Vishy Anand Sinquefield Cup 2018

Thanks to homework, Anand had an easy day at the office against an opponent he considers especially formidable with White. | Photo: Lennart Ootes/Grand Chess Tour.

If anyone looked close to winning in this round it was Magnus Carlsen. In fact, Vachier-Lagrave predicted a win for the world champion around move 24, but Wesley So managed to hold eventually.

Carlsen was pleasantly surprised about 15...Qe7, which gave him more than one good option. He went for a forcing line that looked quite promising, but somehow Black could avoid real problems.

By then, Carlsen “couldn’t turn back” anymore and he said that “after that it was just frustration.” All White needed was to get his pawn to c7 ("and it’s game over" —Carlsen) but there didn't seem to be a way.

Magnus Carlsen security Sinquefield 2018

Carlsen, like all players, getting checked by security after entering the St. Louis chess club. | Photo: Lennart Ootes/Grand Chess Tour.

The world champ praised his opponent: “I think today was one of those days were you just gotta say: 'Well done, good defense.' And try again next time.”

Analysis by GM Robert Hess

Sergey Karjakin and Alexander Grischuk drew in a Berlin endgame. Asked what he was trying to accomplish in this game, Grischuk replied: “I was trying to finish it!”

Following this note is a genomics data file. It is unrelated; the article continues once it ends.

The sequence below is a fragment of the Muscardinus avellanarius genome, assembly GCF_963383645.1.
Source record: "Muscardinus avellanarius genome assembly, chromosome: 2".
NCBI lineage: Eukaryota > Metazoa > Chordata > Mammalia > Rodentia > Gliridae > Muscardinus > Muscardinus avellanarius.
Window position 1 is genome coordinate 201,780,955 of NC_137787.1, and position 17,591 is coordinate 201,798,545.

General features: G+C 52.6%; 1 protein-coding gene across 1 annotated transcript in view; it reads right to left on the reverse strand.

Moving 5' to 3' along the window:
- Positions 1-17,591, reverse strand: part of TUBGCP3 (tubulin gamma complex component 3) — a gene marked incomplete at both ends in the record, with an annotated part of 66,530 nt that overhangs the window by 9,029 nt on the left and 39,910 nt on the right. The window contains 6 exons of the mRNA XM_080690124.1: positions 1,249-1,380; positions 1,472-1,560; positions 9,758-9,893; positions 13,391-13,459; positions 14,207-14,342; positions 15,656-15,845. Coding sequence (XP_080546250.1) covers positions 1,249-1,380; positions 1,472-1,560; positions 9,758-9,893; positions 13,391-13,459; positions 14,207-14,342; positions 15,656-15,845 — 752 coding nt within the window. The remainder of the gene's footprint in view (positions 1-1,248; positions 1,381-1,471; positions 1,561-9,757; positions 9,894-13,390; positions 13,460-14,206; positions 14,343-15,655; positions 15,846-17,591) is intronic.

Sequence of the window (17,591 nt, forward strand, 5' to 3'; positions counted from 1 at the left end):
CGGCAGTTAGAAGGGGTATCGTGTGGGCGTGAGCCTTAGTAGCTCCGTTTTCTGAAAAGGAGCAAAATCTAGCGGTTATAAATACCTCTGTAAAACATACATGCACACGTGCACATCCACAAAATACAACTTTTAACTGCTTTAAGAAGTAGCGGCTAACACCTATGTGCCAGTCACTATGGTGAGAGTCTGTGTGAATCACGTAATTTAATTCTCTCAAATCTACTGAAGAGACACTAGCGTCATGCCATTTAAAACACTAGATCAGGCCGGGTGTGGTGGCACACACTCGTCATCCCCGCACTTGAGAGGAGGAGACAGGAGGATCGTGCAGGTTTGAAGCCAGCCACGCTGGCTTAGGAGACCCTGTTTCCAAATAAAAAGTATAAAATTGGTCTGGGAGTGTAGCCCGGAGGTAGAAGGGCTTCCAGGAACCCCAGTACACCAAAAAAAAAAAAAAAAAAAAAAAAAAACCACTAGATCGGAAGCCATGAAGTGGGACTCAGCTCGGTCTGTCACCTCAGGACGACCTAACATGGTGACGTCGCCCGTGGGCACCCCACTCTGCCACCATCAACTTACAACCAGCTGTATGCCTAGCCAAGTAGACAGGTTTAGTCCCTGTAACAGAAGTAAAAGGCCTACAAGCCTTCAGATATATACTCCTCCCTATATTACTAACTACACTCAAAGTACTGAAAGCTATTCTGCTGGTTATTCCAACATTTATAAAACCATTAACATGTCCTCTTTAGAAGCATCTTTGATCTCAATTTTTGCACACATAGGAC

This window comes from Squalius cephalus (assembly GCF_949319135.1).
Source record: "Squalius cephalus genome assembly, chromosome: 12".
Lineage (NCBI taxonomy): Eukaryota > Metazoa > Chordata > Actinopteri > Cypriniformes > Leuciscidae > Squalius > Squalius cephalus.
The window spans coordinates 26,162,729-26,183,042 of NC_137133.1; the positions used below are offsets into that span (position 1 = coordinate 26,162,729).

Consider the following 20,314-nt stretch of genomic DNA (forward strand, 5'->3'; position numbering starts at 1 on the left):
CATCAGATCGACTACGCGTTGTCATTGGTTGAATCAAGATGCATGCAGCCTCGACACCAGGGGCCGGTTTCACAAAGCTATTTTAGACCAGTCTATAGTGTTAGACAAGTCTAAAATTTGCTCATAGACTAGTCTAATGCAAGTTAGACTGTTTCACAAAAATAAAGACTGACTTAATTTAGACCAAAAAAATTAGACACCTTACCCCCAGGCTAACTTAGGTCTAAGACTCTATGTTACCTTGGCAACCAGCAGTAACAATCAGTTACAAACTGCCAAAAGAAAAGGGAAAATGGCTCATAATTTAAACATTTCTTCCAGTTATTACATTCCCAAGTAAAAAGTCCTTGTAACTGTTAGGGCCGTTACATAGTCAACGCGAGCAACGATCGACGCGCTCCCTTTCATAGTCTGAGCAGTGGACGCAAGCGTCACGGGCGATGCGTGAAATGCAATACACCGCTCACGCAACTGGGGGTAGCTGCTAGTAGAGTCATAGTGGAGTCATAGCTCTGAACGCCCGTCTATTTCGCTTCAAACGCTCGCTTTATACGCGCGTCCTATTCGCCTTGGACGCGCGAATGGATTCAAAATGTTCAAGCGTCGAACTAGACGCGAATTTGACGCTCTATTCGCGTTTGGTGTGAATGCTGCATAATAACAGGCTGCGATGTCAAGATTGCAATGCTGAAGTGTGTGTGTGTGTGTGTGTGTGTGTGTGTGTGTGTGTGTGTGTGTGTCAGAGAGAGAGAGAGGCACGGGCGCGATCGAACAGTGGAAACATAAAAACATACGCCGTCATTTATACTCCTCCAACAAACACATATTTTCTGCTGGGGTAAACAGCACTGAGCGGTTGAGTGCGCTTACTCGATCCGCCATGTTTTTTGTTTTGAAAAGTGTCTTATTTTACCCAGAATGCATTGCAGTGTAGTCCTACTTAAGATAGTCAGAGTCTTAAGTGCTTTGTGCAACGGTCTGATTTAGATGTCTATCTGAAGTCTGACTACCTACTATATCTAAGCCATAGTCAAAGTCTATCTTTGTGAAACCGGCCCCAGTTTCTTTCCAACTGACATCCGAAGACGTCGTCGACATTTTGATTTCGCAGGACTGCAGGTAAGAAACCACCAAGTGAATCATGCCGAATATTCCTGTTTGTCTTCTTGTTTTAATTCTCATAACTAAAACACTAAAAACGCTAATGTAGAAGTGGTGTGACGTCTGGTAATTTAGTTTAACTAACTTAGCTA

He said it was the problem of the anti-draw rule: “No one wants to win but you have to keep playing.” Grischuk isn't against the rule, but doesn’t like this particular aspect: “When Magnus plays this and wants to win, it’s fine. But if both players don’t want to win, it’s kind of stupid.”

Ashley then asked Grischuk about playing a game against a friend. That led to a small lesson of Russian vocabulary, as Grischuk pointed out that a direct translation of the word "friend" wouldn't really work: друг (pronounced as "droog") means close friend, while he sees Sergey more as a comrade, which would be товарищ in Russian, a word that was often used in Soviet times.

Alexander Grischuk Sinquefield Cup 2018

Grischuk called Karjakin a comrade but Karjakin considered Grischuk closer to a friend. | Photo: Lennart Ootes/Grand Chess Tour.

The game between Hikaru Nakamura and Shakhriyar Mamedyarov was a Tarrasch! The fans of this opening didn't get to see a real theoretical battle, because Nakamura side-stepped the main lines with 9.h3. 

Although it might not have been objectively better for him, Mamedyarov liked his position out of the opening. However, Nakamura played better in time trouble and so both players had their chances in this game.

When the draw became inevitable, both players looked as if they had lost! Mamedyarov: “I think we were both unhappy. He thought he needed to win and I thought my position was good!”

Shakhriyar Mamedyarov Sinquefield Cup 2018

Mamedyarov's facial expression on move 40, when the game was headed for a draw... | Photo: Lennart Ootes/Grand Chess Tour.

Nakamura vs Mamedyarov Sinquefield Cup 2018

....while Nakamura didn't seem too happy either. | Photo: Lennart Ootes/Grand Chess Tour.

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Graphics courtesy Spectrum Studios.

Games via TWIC.

The Sinquefield Cup, the final qualification leg of the Grand Chess Tour, is a nine-round tournament from August 17-28. At the end of the tournament, four players will qualify for the London finals. The games in St. Louis begin at 1 p.m. Central U.S. time daily (8 p.m. Central Europe).


Earlier reports: